The Dallas Movie Screening Group

This is the homepage of the Dallas Movie Screening Group. To join our mailing list you must sign up at our group page on Yahoo. You will then be connected to receive notices on how to find passes to the local screenings in the DFW area. It's up to you to pickup or sign up for passes. You can also barter, trade or just giveaway passes you don't want, need or share with other members of the group. Please read the instructions on the Yahoo page very carefully before posting. This group is closely moderated so that your mail box is not full of spam or other unnecessary mail. We appreciate everyone's consideration and cooperation.

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Website and Group Contact: dalscreenings@gmail.com

Thursday, June 5, 2014

Edge of Tomorrow





The thing with Tom Cruise movies is you always see Tom Cruise and not really the character. His last movie Oblivion should have left him there forever and never darken our doors again. Thankfully this current film was directed by The Bourne Identity's Doug Liman who knows how to handle intense action and pacing from a screenplay by Christopher McQuarrie, Jez Butterworth and John-Henry Butterworth. The story is based on a Japanese novel by Hiroshi Sakurazaka called All You Need is Kill. The film opened elsewhere in the world last month and has done quite well which is encouraging for it's reception with American audiences. A big scifi actioner that offers great FX, humor and Tom Cruise who for once makes you forget that it's him.

In the future an alien race invades the world and has taken over most of western Europe. They are called Mimics for their ability to mimic and counter military combat strategies. A new combat “jacket” has been developed that is part robotic and heavily armed. Major William Cage (Tom Cruise) is a public relations officer for the United Defense Force and his job is to sell the worthiness of this new technology to save the world. He is sent to London where General Brigham (Brendan Gleeson) orders him to take a film crew and record their victory during the upcoming invasion. Cage who has no combat experience tries to blackmail the general so that he doesn't have to go. Unfortunately it backfires and Cage is sent to the base with a fabricated deserter story. He is forced to join J-Squad led by Master Sergeant Farrell Bartolome (Bill Paxton channeling Avatar's Colonel Miles Quaritch played by Stephen Lang). He's sent into battle where they are ambushed by the Mimics who are waiting for them and it's a slaughter. In the confusion of trying to stay alive, Cage manages to kill an Alpha Mimic and is soaked in it's blood. After he passes out, he awakens again on the Heathrow base and Sgt. Bartolome is once more reading him the riot act.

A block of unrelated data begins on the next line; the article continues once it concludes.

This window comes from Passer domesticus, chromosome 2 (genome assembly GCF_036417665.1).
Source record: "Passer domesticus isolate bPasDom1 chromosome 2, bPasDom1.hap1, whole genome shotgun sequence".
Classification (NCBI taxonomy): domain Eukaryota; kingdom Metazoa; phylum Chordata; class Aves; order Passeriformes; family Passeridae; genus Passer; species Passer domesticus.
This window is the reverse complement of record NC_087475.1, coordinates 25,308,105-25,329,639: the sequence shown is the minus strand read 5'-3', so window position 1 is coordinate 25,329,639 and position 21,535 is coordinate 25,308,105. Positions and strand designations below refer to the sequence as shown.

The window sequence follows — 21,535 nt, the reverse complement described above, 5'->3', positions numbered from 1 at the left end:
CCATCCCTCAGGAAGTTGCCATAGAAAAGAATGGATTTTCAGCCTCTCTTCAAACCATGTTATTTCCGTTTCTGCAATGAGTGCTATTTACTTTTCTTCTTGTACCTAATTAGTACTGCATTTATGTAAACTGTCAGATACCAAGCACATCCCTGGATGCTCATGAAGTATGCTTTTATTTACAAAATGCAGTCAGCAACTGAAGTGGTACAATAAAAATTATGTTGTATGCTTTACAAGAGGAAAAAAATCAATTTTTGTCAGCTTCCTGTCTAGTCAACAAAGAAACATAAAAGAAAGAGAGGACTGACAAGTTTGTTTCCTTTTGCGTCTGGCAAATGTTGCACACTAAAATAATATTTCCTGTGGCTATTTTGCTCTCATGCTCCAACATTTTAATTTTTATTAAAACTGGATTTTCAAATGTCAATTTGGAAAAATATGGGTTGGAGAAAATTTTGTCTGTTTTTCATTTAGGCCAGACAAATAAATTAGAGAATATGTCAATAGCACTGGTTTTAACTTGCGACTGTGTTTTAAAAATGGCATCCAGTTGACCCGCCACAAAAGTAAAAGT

Cage goes though numerous time loops, gaining experience from each reenactment until The Angel of Verdun, Rita Vrataski (Emily Blunt) realizes that Cage is going through what she had during the battle victory that made her a legend. She lost her ability when she had a blood transfusion. She tries to train him and introduces him to Dr. Carter (Noah Taylor) whose theory about the Mimic's hive mind had authorities thinking he's crazy. Rita and Carter believe that mimics know what's going to happen because the blood soaked into Cage is communicating the battle plan back to the hive mind, the Omega. The live, die repeat theme is played over and over until they can find a way to defeat the Omega.

The concept of the repetitiveness is done quickly with each repeat going a little farther into the future. Cage having replayed several scenarios knows when to duck punches, when Rita will make a wrong decision and where the Mimics will show up. Cruise manages to go from wimp to kick@ss solider effectively. Emily Blunt is convincing as the hard skinned hero whose character doesn't play second fiddle to the male lead that would usually happen in movies. The ending leaves some big storyline holes which were unsatisfying but the rest of the movie is a nice joy ride.
(Review by reesa)


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2 comments:

  1. With a tremendous first half and more brains, heart and laughs than any of its promotional material indicated, this is smart, witty, thrilling and, above all, fun.

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  2. Edge of Tomorrow's simple, smart pleasures include a look at how many screw-ups it can take to learn there may be things -- and people -- beyond yourself that are worth fighting for.

    ReplyDelete